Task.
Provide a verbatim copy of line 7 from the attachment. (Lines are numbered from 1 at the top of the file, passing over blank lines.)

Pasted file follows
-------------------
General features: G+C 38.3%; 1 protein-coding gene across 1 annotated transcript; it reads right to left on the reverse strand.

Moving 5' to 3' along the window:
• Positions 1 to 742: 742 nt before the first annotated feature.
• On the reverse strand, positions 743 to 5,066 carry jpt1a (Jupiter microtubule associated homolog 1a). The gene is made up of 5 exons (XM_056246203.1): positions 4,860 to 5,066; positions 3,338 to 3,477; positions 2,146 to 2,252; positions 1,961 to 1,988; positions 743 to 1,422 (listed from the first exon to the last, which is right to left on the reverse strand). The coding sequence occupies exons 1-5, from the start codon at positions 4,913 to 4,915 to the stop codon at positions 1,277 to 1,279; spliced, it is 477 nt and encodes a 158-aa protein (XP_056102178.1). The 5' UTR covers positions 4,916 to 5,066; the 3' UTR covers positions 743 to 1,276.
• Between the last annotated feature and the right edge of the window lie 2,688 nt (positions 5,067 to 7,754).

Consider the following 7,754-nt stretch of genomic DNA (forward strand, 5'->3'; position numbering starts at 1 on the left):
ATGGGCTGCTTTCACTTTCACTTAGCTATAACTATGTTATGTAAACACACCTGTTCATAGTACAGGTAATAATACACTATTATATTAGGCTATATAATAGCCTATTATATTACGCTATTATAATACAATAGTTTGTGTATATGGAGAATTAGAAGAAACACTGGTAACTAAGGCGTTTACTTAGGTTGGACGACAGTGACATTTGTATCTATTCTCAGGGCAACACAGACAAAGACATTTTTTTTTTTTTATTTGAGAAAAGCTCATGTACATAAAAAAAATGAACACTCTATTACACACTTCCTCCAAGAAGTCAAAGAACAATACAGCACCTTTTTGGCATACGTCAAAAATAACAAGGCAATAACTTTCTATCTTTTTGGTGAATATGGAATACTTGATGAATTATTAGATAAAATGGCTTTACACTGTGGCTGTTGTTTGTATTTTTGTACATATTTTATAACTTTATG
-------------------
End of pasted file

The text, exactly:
ATGGGCTGCTTTCACTTTCACTTAGCTATAACTATGTTATGTAAACACACCTGTTCATAGTACAGGTAATAATACACTATTATATTAGGCTATATAATAGCCTATTATATTACGCTATTATAATACAATAGTTTGTGTATATGGAGAATTAGAAGAAACACTGGTAACTAAGGCGTTTACTTAGGTTGGACGACAGTGACATTTGTATCTATTCTCAGGGCAACACAGACAAAGACATTTTTTTTTTTTTATTTGAGAAAAGCTCATGTACATAAAAAAAATGAACACTCTATTACACACTTCCTCCAAGAAGTCAAAGAACAATACAGCACCTTTTTGGCATACGTCAAAAATAACAAGGCAATAACTTTCTATCTTTTTGGTGAATATGGAATACTTGATGAATTATTAGATAAAATGGCTTTACACTGTGGCTGTTGTTTGTATTTTTGTACATATTTTATAACTTTATG